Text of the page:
Walshe checks in late at Ladies Masters

BY Bruce Young | ALPG Tour | 2013 Volvik RACV Ladies Masters | Round One | 01 Feb 2013

Irish born American, Alison Walshe, leads the Volvik RACV Ladies Masters at Royal Pines on the Gold Coast, her late afternoon round of 66 moving her ahead of long time leader, Jessica Korda, who finished her opening round more than six hours earlier.

There is a further shot back to American Dori Carter, Australian Stacey Keating, Spain’s Belen Mozo and Thailand’s Nontiya Srisawang is from Chiang Mai and last year won the Thailand Ladies Open and is now a member of the Ladies European Tour.

Walshe disrupted the dinner plans of several of the media contingent as many of them had their day one stories all but written when Walshe (playing in the second to last group of the day) birdied her 17th hole to take the outright lead for the first time. She was not about to apologise for that.

“I put a lot of work into the off season and I had a pretty confident and positive mindset when I hit off today,” said the leader after her round. "I putted well and that was the best part of my game today. They (the greens) were pretty slow and it was a case of getting myself to hit them hard enough but I made a lot of good putts so I am happy with that.

Florida based but Massachusetts raised, Walshe is into her third season on the LPGA Tour and has yet to contend regularly but she has finished runner-up in both the New Zealand Women’s Open and the ALPG Tour event in Canberra in previous trips to this region.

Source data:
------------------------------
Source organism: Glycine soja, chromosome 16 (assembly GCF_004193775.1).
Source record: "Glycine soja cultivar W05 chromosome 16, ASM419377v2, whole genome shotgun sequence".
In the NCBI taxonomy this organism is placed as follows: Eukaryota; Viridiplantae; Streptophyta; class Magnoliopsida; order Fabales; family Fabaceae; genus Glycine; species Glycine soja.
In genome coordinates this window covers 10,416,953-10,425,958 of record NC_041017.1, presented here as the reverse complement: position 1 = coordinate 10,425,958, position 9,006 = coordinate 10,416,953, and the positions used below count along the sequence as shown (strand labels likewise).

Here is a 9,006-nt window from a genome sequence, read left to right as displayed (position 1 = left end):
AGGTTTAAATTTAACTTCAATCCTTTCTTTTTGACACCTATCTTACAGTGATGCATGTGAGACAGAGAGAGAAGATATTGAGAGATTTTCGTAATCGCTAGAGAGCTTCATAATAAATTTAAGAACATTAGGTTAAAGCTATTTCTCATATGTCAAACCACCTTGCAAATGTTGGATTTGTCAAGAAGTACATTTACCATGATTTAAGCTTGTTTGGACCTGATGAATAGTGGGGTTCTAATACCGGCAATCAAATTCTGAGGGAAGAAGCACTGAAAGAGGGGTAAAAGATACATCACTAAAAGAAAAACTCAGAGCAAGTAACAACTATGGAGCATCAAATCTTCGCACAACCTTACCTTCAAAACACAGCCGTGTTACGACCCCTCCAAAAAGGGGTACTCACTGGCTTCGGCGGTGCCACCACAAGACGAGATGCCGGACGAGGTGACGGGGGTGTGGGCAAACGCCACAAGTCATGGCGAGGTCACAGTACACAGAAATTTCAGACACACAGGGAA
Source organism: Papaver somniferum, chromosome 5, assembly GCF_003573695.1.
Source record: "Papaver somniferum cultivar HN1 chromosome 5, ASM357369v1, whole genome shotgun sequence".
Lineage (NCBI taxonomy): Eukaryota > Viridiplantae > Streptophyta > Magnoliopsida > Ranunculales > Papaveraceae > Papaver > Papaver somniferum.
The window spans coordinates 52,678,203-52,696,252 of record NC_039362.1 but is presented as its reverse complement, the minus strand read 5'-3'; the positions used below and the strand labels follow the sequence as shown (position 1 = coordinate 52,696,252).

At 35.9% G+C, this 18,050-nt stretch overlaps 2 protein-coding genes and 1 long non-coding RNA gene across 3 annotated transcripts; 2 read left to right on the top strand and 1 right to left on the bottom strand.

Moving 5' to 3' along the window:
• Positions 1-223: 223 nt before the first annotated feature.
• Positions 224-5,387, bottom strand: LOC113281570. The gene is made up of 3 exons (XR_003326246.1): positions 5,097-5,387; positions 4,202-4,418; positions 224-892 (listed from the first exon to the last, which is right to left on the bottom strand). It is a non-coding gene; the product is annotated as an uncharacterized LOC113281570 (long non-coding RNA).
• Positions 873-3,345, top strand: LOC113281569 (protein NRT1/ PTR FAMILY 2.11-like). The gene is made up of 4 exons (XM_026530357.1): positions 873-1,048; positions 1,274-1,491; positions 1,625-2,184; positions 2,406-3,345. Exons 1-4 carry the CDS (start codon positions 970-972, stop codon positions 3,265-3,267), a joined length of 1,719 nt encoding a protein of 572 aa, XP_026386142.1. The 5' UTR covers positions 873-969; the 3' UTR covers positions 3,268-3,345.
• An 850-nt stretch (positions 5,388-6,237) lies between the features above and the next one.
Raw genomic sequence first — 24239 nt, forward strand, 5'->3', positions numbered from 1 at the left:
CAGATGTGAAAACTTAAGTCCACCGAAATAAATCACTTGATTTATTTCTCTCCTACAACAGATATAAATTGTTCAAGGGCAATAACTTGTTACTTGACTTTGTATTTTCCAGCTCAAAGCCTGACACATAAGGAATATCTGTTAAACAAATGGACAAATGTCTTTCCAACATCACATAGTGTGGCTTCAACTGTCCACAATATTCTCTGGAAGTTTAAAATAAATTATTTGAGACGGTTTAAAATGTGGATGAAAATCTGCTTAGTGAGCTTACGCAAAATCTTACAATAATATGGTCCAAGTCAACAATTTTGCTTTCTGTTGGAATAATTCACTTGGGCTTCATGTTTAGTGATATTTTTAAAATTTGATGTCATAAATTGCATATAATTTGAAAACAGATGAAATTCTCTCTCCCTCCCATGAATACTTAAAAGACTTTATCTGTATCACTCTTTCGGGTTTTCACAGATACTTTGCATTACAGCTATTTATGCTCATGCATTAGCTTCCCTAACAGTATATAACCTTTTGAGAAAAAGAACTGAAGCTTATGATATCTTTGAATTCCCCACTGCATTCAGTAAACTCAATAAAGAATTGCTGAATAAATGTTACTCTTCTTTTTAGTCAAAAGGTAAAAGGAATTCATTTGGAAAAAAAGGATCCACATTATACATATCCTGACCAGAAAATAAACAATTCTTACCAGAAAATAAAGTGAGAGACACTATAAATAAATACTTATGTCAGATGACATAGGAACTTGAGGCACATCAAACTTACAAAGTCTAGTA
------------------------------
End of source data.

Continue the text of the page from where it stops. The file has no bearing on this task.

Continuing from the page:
The 27 year old was a US Curtis Cup and Espirito Santo Trophy representative, a former winner of the North South Amateur and played collegiate golf at the University of Arizona so enjoys pedigree beyond her current profile in this part of the world.

Earlier in the day 18 year old Australian Women’s Open Champion, Korda, put together an opening round of five under par 67 and as the morning wave of golfers finished their rounds, the American led by one. She would eventually finish the day one shot behind.

Korda, who survived a six person playoff to win the Australian Open at Royal Melbourne nearly twelve months ago, birdied her opening two holes and remained bogey free, adding birdies at her 6th, 10th and 12th holes.

Following her breakthrough season last year, Korda recorded only one further top ten all season which, considering the way she started the year, was somewhat of a disappointment.

“I played four weeks in Australia last year and I was sick for every single one of them, except for my last days in Melbourne, so just coming home, I had a hard time getting out of bed for a week. I was so exhausted. So really that was hard for me and I didn’t get into Singapore or Thailand the weeks after that, so my next event was almost a month and a half after I’d won. It was really tough.

“Life’s changed a little bit, not much though, you just have a title to your name and you have a lot more expectations kind of around you. It was a great first win and hopefully I can keep going on that momentum, even though I didn’t win after the win last year.”